It's very important that a cow comes on heat (returns to oestrus) soon after calving in New Zealand so she calves again close to the same time next year. If she misses one heat cycle, then she'll calve three weeks later the next year, and this has big negative management and economic implications.
Some cows will come on heat three weeks after calving, but this is too early to mate them, as their reproductive system needs time to settle down, involving massive changes and complex hormone interactions.
It's good to have a cow mated at her next heat which will be six weeks after calving. A healthy cow will be ready for breeding and become pregnant at this second heat.
Cows that don't cycle (are in anoestrus) are a great financial loss, so good managers have a "hit list" of cows which they expect to cause problems, and they'll have them lined up for veterinary inspection and appropriate treatment.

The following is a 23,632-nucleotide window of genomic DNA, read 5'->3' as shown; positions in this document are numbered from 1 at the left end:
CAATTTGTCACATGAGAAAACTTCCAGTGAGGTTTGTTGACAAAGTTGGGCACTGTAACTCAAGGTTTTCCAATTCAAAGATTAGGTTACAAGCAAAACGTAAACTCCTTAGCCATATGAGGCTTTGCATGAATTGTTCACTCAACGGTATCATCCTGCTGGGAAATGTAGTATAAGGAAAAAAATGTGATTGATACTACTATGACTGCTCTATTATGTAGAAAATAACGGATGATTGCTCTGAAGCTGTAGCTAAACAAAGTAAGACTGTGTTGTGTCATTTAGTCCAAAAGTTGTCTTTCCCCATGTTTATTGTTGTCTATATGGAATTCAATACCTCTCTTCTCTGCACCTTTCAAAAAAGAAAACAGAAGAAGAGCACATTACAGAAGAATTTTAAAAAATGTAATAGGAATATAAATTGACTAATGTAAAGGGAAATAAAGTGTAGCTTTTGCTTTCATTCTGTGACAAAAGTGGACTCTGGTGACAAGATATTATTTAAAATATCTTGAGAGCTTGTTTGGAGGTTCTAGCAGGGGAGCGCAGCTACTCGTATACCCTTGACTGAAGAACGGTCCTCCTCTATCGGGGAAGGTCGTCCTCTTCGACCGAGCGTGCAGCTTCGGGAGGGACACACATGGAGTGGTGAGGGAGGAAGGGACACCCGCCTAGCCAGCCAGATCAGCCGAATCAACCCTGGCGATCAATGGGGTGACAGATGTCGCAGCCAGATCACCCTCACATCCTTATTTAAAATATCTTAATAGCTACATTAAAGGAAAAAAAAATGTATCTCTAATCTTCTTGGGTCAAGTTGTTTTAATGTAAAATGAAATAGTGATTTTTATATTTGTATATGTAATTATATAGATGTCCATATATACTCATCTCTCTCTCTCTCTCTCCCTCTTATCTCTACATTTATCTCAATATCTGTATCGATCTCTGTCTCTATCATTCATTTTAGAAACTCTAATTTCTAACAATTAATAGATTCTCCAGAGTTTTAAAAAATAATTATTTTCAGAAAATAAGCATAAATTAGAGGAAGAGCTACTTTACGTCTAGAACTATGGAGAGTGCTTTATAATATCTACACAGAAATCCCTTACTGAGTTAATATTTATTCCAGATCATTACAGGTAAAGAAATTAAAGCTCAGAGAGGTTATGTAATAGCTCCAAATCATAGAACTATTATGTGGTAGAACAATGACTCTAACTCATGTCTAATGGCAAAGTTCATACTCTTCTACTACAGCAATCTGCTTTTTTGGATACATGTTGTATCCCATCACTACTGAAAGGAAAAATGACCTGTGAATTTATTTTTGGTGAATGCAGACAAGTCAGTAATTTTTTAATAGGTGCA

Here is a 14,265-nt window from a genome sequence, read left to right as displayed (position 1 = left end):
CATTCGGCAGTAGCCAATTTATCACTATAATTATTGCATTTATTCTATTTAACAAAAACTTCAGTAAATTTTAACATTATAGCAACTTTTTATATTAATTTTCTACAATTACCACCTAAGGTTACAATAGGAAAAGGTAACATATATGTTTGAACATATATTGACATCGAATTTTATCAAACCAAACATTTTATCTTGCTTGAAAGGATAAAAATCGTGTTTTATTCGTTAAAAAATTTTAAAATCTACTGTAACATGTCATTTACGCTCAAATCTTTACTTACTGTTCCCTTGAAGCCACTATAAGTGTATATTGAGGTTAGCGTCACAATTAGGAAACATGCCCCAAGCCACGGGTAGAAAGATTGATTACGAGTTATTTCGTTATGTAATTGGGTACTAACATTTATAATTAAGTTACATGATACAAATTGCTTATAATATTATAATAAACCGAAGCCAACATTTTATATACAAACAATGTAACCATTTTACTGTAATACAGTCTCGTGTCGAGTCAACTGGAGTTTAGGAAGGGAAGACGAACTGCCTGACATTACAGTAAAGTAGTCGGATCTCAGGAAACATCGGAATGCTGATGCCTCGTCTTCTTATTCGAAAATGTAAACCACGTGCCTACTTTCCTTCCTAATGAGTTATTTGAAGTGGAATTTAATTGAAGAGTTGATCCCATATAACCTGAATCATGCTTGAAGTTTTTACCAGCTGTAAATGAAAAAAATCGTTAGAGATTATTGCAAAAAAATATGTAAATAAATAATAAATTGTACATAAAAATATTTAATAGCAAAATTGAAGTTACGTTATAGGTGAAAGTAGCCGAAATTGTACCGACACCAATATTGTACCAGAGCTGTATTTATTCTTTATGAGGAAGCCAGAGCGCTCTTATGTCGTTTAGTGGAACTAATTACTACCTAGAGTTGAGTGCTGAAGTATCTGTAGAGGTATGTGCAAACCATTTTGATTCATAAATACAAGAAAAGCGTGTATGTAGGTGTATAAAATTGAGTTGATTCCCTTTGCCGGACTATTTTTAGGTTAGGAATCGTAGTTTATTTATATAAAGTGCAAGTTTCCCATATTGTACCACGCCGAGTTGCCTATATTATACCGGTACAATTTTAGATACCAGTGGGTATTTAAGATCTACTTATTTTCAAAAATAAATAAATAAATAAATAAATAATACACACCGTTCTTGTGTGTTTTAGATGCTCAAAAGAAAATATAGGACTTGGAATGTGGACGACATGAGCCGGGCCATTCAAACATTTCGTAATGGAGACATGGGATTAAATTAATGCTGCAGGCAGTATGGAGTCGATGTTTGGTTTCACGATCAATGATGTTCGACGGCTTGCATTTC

This hit list should include cows that have had a difficult calvings, and maybe have retained afterbirths and uterine infections into the bargain. Cows that are too thin at calving should be on this list, as should any cows that have had twins which are generally older. Cows that have had mastitis may have their oestrus delayed through a drop off in general health, and any cows that have been induced (aborted) may have hormonal upsets so they may not cycle early.
Some farmers argue that to save money, if they wait, these non-cycling cows will come on heat. This is a false policy and early veterinary treatment is the only wise move so their treatment will have a better chance of success.
Inducing (aborting) cows to calve early has now to be under strict veterinary control and there are strict rules about its use. Very old cows, heifers, and cows low in body condition should not be induced. Treated cows must have extra care and so do their calves. Don't keep induced calves and they should be humanely euthanased.